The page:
A black hole that has been ejected from its galaxy and has a trail of stars behind it - this interpretation of a phenomenon in space is apparently not correct.
At the beginning of April, a research team led by astronomy and physics professor Pieter van Dokkum of Yale University reported a phenomenon in space: A narrow, straight strip of newly formed stars, far away from any galaxy, was imaged by the Hubble Space Telescope. A research group led by van Dokkum took up the matter and put forward a theory, which was also published in the journal Astrophysical Journal Letters.
The theory: A supermassive black hole has been ejected from its home galaxy and is trailing a trail of new stars on its way through space. "Nothing like this has ever been seen anywhere in the universe," van Dokkum explained after the study was published. However, there must be numerous exceptions to the theory of the research group - which is why other research teams investigated the facts further. A new study, published in the journal Astronomy and Astrophysics, now comes to a completely different conclusion. "Despite the undeniable interest in this idea, the actual physical interpretation is not without difficulties," the research group writes.
New study: A "fleeing" black hole becomes a galaxy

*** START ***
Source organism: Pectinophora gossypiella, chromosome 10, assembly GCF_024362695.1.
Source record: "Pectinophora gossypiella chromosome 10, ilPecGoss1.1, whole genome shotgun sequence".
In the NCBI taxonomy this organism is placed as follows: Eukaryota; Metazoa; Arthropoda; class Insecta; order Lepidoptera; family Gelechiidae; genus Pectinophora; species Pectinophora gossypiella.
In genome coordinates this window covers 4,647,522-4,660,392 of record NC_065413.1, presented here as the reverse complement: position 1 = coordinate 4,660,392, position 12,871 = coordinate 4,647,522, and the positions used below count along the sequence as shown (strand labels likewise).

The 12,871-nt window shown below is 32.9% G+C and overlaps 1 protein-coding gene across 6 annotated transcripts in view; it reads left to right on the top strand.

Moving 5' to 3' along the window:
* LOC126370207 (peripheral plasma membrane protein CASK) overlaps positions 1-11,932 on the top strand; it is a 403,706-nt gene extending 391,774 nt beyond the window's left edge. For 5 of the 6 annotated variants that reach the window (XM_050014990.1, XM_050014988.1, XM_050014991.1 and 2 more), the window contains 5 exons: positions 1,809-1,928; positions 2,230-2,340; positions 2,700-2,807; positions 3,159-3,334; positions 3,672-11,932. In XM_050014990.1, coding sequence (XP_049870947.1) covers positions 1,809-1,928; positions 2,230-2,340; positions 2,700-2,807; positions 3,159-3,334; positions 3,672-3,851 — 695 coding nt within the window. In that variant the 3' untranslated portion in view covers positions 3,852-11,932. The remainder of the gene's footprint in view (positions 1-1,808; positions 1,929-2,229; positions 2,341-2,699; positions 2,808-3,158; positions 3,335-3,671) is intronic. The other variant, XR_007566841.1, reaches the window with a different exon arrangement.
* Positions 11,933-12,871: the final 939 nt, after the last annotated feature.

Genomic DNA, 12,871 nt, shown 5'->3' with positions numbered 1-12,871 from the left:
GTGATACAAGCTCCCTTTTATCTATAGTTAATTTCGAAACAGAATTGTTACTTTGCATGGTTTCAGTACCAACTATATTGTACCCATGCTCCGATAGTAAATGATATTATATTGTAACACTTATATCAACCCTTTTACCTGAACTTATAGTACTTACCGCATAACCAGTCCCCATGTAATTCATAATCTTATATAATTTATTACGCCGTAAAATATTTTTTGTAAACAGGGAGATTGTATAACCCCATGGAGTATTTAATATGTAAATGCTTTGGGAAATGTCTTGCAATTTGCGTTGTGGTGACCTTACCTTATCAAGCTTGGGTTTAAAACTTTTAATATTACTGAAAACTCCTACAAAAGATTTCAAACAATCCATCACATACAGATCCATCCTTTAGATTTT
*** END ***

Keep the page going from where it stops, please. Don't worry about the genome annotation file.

"The motions, size and number of stars match a galaxy in the local universe," explains Jorge Sanchez Almeida of the Instituto de Astrofísica de Canarias (IAC) in a statement. Almeida is the lead author of the study, which has found a simpler explanation for the phenomenon observed by Hubble. "We offer a more conventional explanation: the stellar tail is a galaxy seen from the side without a bulge," the study said. Study leader Almeida is pleased with the explanation: "It is a relief to have found the solution to this problem. The new, proposed scenario is much simpler."+
Comparison: The mysterious star trail in space and the view of the galaxy IC5249.
Earlier, Almeida's team compared the mysterious structure in the universe to IC5249, a well-studied galaxy without a bulge that has a mass of stars similar to that of the mysterious star trail in space. To everyone's surprise, the research group found a consensus. "When we analysed the velocities of this distant stellar structure, we found that they were very similar to those from the rotation of galaxies," explains co-author Mireia Montes. So they decided to compare a much closer galaxy and found that they are "extraordinarily similar".
Universe: "A galaxy that behaves like a galaxy"
The relationship between mass and maximum rotation speed also suggests that the unusual structure "is a galaxy that behaves like a galaxy," according to Ignacio Trujillo, who was also involved in the study. "It's an interesting object because it's a relatively large galaxy, very far from Earth," Trujillo explained. In the vicinity of Earth, the majority of galaxies are smaller. (tab)